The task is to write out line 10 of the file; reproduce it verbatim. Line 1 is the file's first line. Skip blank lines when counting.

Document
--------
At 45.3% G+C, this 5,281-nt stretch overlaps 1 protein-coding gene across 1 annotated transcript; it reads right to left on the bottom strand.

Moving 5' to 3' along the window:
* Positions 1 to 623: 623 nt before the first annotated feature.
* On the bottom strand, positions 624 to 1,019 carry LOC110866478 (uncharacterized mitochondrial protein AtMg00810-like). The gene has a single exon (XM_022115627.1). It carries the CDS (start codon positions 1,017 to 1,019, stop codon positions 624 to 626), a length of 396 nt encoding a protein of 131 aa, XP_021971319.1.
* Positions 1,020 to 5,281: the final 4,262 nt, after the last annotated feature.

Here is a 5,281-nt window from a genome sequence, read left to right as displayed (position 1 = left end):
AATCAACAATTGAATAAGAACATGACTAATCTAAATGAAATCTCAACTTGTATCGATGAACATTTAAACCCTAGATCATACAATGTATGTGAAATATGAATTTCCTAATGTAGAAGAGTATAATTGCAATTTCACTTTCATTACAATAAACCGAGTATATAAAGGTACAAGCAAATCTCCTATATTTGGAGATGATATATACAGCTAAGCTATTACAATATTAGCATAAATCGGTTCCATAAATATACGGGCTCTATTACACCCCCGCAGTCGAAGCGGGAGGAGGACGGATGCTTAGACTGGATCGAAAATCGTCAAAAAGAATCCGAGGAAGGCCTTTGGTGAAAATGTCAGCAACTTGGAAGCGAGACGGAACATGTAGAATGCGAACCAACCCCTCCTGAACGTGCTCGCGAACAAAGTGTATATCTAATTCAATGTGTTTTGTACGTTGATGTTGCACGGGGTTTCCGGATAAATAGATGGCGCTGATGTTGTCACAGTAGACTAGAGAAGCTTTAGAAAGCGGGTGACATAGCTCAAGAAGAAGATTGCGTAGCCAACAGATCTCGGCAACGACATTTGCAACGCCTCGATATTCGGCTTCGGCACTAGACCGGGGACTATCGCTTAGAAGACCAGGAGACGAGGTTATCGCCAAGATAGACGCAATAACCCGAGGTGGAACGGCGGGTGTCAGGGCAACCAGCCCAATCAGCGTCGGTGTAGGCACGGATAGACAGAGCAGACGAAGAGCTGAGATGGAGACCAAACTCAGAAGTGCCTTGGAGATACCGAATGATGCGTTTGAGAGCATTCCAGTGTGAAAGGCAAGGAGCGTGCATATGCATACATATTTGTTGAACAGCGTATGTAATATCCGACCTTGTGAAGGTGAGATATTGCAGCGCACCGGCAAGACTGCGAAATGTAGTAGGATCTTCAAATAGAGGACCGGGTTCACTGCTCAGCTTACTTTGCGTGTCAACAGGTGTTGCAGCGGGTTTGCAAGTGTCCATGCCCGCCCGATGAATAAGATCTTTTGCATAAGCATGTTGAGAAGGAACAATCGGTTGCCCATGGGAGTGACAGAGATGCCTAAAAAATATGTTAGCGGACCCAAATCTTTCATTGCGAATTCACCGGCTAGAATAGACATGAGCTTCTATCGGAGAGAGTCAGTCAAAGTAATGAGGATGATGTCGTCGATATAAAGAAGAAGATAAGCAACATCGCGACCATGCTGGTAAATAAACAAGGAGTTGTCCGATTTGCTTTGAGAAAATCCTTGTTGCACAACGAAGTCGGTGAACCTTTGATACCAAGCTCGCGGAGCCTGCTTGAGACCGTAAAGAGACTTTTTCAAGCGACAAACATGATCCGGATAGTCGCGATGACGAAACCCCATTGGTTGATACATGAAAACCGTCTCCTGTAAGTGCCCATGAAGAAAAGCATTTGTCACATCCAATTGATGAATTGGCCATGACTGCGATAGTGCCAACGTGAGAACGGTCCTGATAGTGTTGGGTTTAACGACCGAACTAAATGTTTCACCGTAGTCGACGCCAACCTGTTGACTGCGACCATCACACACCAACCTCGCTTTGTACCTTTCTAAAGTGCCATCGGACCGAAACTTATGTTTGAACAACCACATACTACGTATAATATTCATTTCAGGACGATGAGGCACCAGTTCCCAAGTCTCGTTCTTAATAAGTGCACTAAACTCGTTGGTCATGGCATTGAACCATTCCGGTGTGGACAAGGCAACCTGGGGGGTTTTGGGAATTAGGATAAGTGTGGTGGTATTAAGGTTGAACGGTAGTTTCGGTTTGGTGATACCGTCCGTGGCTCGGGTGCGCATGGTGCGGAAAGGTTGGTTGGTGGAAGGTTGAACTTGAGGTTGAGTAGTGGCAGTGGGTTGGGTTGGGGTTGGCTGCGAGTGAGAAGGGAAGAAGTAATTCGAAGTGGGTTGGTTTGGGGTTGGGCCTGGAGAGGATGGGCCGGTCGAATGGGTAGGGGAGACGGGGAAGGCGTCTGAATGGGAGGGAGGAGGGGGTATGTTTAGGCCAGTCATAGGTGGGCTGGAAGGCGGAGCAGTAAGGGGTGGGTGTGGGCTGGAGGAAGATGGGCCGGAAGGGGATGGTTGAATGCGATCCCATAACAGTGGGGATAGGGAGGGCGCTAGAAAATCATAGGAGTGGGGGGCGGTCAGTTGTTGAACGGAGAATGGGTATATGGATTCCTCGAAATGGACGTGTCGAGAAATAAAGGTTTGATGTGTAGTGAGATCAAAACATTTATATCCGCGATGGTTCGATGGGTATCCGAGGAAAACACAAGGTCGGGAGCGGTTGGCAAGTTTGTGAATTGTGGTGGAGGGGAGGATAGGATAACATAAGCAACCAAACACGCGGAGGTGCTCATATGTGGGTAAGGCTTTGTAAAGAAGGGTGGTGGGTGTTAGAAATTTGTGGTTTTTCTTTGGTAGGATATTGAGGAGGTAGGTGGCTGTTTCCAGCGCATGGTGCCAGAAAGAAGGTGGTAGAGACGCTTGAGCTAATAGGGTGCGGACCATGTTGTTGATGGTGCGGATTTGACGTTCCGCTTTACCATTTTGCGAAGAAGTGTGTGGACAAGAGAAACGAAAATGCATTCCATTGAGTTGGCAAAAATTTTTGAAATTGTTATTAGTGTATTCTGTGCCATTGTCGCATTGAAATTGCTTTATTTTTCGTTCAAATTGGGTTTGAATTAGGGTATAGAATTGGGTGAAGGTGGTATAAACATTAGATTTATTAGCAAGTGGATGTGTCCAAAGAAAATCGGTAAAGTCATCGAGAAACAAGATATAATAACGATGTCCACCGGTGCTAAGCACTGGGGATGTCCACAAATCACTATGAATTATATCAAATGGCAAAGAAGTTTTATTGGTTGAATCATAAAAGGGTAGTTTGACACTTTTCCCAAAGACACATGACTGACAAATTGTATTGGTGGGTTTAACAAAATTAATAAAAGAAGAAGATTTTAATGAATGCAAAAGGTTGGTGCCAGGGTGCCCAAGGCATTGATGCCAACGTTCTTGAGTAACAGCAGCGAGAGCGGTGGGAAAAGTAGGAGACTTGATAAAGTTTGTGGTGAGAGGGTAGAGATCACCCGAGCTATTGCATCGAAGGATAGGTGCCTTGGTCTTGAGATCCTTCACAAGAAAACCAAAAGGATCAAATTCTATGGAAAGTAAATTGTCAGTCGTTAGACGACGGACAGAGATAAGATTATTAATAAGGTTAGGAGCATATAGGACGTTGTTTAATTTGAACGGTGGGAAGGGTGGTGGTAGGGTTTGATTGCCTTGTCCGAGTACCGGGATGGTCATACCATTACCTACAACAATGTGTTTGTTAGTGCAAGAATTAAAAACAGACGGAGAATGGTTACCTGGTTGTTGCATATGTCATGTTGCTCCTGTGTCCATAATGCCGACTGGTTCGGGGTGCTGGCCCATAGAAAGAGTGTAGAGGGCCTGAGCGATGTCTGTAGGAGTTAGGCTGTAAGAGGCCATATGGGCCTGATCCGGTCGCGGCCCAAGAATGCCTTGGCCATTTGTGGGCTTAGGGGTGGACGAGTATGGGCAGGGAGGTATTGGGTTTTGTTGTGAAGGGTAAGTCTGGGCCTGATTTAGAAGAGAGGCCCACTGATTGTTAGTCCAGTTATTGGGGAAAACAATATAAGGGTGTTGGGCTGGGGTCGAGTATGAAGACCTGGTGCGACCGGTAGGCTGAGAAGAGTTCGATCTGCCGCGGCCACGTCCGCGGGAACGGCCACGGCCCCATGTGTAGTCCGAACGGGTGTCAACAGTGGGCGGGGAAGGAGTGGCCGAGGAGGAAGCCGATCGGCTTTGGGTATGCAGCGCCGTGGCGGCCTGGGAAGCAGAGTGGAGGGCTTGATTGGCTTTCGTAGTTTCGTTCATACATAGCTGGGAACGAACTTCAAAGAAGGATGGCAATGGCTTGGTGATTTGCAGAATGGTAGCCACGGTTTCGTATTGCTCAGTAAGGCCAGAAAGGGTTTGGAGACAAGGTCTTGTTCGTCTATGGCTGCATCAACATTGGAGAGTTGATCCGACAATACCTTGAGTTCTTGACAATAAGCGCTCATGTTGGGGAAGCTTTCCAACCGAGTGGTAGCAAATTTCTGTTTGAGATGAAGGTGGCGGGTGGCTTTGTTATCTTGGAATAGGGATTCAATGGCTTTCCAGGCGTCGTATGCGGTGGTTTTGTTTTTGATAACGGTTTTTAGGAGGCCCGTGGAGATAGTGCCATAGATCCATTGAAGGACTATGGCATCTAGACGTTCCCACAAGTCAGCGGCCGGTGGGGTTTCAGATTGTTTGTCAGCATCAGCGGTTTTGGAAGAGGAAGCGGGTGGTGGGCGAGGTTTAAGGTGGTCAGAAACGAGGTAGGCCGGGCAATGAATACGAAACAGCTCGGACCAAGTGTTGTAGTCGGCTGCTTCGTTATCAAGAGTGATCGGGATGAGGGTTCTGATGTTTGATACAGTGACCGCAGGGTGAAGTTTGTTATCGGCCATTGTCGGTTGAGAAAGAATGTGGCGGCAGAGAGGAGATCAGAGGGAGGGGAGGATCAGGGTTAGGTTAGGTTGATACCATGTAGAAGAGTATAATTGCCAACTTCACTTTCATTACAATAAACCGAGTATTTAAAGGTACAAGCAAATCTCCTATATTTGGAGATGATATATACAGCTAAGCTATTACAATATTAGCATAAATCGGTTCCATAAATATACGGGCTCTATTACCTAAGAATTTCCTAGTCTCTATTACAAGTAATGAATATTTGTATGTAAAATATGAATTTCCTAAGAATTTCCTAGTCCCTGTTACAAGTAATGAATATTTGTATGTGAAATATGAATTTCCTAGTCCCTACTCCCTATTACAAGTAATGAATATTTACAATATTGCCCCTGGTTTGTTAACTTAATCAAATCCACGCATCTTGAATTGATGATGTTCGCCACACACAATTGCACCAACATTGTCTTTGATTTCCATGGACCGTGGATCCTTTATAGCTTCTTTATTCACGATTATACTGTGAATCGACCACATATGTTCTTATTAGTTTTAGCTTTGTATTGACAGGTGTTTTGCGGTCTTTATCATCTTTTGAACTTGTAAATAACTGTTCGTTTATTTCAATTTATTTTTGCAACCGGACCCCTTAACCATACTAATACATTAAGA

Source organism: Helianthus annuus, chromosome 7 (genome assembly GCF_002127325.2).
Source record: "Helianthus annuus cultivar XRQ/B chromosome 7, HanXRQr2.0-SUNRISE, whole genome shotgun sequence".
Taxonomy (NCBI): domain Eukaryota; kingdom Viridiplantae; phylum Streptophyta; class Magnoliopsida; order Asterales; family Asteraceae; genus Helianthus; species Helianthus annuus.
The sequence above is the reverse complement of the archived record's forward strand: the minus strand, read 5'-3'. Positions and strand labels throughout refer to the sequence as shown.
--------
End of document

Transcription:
Taxonomy (NCBI): domain Eukaryota; kingdom Viridiplantae; phylum Streptophyta; class Magnoliopsida; order Asterales; family Asteraceae; genus Helianthus; species Helianthus annuus.